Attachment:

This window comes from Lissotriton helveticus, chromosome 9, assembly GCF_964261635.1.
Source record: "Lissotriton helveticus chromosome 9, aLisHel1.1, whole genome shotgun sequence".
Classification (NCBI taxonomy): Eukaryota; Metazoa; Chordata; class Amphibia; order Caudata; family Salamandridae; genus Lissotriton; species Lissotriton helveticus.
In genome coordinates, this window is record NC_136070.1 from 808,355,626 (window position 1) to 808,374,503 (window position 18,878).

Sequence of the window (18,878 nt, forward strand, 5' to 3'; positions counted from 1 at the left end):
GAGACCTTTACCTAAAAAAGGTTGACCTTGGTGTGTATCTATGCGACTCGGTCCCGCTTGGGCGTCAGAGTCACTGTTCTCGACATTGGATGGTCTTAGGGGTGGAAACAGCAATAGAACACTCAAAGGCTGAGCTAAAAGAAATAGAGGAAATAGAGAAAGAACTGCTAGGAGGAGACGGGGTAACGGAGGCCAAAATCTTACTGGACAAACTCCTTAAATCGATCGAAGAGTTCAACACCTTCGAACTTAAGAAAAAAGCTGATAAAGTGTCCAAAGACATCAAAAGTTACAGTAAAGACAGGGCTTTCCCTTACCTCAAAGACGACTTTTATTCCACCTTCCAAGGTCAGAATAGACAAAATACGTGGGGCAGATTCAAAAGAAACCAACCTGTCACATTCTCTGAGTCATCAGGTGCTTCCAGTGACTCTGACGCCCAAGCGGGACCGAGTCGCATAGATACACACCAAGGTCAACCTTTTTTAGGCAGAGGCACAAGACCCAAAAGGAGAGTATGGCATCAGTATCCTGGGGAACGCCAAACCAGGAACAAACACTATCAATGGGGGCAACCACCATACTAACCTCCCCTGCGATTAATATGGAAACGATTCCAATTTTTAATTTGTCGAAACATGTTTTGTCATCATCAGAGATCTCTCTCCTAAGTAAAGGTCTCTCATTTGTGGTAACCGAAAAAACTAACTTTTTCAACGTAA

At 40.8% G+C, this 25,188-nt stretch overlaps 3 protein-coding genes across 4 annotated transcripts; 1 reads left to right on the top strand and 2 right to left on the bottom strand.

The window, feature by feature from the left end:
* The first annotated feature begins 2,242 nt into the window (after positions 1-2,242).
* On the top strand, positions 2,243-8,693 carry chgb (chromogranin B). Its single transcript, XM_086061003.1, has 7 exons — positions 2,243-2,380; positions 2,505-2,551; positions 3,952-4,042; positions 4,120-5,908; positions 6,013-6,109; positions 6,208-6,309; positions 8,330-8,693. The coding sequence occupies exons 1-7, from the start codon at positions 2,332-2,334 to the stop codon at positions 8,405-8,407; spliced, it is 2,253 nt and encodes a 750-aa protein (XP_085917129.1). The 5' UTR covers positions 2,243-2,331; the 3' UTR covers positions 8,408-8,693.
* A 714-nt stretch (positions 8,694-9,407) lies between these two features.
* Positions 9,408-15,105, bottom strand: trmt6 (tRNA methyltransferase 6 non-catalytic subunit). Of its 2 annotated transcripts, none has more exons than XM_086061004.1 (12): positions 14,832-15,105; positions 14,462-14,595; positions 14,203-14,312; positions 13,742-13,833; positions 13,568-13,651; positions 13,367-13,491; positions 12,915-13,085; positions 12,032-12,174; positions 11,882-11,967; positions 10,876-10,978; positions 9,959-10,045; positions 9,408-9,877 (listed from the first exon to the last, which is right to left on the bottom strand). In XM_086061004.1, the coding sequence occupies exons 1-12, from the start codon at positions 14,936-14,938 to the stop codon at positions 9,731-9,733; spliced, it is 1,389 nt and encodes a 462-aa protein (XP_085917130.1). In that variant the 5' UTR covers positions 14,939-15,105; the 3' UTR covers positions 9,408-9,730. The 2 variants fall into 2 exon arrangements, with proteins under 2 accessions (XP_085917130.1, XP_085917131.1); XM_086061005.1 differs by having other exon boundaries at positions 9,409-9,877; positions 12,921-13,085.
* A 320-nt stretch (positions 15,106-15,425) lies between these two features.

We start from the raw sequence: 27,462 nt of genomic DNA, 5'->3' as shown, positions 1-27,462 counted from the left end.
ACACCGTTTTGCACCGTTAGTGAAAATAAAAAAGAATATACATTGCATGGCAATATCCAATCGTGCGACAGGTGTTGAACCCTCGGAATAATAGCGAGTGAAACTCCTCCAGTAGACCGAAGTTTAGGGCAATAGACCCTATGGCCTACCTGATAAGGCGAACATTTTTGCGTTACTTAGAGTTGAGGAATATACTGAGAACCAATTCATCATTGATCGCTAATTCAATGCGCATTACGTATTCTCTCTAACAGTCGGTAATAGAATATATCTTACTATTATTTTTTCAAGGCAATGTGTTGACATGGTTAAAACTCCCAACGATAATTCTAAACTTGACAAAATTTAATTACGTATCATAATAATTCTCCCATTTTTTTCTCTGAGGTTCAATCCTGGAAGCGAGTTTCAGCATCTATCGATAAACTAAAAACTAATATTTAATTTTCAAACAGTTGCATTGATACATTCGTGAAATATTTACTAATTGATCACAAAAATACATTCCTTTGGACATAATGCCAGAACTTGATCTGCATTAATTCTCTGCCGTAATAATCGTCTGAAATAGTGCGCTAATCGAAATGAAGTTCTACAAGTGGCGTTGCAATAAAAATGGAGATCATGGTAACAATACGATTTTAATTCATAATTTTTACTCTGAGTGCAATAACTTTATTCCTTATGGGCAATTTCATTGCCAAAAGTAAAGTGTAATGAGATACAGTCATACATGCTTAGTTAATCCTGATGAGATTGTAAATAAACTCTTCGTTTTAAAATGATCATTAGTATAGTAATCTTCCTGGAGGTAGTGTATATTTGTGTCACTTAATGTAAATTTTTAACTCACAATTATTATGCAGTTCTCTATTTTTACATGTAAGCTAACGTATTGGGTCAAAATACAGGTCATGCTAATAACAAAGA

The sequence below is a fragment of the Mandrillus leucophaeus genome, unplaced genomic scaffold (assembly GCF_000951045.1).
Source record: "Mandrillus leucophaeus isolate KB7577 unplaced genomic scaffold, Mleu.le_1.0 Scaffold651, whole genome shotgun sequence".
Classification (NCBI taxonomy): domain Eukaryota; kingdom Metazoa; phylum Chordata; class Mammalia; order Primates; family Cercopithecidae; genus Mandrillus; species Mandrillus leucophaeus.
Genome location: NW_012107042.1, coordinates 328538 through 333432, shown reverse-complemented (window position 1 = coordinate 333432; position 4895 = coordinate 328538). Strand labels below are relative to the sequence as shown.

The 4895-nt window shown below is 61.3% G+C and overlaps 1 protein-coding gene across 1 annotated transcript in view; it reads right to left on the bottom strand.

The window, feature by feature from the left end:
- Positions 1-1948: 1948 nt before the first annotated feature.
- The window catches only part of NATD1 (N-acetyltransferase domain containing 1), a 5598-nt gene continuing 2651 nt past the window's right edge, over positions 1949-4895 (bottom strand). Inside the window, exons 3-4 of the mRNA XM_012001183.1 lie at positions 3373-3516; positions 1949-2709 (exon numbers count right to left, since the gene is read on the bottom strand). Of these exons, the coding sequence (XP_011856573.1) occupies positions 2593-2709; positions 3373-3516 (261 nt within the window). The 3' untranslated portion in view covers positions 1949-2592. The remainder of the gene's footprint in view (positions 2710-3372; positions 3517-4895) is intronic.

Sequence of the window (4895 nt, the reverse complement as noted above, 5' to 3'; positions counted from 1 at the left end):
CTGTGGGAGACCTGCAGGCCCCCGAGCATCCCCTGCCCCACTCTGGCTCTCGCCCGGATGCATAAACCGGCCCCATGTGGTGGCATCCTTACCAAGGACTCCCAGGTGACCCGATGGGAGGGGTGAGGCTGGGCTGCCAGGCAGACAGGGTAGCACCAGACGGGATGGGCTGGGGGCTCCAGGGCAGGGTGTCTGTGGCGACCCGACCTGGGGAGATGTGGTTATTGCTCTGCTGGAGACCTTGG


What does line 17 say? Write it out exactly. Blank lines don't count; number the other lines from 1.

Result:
Source record: "Mandrillus leucophaeus isolate KB7577 unplaced genomic scaffold, Mleu.le_1.0 Scaffold651, whole genome shotgun sequence".